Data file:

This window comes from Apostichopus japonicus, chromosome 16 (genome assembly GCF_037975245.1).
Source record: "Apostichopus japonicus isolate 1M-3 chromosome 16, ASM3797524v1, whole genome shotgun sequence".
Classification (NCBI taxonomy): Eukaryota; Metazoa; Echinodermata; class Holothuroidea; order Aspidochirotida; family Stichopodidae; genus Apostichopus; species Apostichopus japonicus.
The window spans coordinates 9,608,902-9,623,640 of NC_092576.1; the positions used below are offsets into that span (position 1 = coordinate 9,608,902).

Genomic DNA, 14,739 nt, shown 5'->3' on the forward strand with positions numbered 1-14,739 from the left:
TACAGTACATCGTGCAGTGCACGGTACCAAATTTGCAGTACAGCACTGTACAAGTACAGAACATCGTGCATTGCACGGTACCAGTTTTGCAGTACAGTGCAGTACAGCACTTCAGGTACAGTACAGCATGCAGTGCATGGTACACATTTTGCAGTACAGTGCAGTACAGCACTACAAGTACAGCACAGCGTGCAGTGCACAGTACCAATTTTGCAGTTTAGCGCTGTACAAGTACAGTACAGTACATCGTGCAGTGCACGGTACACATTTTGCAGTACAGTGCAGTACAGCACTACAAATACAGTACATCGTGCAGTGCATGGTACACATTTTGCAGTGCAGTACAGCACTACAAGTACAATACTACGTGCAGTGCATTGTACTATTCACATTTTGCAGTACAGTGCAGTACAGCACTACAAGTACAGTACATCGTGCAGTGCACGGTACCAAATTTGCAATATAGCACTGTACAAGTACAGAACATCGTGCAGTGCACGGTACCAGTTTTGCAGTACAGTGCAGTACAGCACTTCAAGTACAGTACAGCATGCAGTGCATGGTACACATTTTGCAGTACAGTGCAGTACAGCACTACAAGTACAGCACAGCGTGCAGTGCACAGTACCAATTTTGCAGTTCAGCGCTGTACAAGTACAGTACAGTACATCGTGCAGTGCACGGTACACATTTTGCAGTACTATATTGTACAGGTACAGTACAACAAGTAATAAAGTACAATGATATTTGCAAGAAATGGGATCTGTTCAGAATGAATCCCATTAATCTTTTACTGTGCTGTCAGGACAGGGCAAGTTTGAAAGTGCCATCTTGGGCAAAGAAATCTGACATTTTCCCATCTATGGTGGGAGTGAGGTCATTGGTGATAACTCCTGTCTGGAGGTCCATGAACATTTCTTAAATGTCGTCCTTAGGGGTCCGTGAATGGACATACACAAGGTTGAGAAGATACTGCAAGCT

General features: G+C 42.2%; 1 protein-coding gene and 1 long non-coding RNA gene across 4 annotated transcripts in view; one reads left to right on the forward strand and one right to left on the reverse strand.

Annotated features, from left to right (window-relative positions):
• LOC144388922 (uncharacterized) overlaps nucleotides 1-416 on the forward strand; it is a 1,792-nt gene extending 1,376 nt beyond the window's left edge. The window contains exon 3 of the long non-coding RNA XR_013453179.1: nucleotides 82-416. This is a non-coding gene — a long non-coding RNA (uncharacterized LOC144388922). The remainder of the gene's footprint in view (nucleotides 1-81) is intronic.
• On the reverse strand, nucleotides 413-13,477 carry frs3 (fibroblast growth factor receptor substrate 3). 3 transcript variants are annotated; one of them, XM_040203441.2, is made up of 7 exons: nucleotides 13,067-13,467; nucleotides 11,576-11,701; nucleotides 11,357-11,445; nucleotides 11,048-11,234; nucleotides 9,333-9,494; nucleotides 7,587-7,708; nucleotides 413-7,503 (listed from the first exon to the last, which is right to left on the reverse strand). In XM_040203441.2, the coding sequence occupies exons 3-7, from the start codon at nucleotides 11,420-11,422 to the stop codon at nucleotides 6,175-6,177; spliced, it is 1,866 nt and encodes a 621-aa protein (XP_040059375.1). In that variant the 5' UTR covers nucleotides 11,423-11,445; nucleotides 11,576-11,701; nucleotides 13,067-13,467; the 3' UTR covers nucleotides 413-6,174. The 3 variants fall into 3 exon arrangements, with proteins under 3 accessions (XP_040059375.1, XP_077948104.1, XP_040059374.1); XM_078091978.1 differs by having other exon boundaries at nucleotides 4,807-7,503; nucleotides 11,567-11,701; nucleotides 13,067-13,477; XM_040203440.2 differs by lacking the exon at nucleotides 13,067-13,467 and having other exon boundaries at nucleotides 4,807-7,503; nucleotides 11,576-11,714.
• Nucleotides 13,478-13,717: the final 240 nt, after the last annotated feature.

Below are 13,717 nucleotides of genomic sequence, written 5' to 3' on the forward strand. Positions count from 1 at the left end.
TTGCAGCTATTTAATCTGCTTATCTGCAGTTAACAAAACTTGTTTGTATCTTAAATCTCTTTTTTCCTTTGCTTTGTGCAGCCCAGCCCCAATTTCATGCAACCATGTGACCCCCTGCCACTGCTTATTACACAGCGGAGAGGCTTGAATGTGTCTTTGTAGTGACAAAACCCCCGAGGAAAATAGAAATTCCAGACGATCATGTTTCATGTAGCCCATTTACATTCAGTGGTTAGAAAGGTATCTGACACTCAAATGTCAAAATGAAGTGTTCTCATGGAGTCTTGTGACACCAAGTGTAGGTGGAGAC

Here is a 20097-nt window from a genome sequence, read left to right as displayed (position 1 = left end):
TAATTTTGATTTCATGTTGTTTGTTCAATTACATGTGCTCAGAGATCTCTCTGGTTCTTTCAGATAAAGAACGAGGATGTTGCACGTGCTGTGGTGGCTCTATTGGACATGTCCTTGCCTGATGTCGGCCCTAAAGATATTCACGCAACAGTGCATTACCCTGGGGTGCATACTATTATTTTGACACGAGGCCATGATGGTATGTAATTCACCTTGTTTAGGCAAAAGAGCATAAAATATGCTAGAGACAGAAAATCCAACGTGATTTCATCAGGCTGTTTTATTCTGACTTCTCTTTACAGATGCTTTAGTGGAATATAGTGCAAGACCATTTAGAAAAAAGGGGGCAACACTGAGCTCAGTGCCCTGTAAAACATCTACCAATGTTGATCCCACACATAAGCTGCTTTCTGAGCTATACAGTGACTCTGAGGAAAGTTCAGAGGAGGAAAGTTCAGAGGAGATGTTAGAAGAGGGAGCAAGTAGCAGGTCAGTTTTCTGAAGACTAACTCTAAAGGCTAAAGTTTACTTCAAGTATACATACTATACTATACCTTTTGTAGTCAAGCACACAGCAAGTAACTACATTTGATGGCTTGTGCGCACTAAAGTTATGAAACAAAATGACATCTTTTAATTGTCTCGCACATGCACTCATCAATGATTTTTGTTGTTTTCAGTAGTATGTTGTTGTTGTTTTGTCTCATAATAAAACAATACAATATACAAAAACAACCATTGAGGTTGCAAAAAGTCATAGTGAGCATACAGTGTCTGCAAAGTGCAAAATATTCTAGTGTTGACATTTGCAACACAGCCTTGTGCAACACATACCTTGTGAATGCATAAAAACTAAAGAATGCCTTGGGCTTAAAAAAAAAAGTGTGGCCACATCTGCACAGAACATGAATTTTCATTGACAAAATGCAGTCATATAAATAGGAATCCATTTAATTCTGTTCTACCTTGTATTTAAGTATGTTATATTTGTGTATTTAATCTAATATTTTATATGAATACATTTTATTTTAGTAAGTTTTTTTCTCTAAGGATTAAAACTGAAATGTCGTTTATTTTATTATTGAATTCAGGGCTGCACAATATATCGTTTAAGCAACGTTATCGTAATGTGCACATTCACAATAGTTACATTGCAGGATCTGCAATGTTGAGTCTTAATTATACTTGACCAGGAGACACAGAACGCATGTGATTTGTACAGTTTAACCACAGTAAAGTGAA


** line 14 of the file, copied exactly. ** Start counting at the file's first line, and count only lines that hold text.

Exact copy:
Here is a 20097-nt window from a genome sequence, read left to right as displayed (position 1 = left end):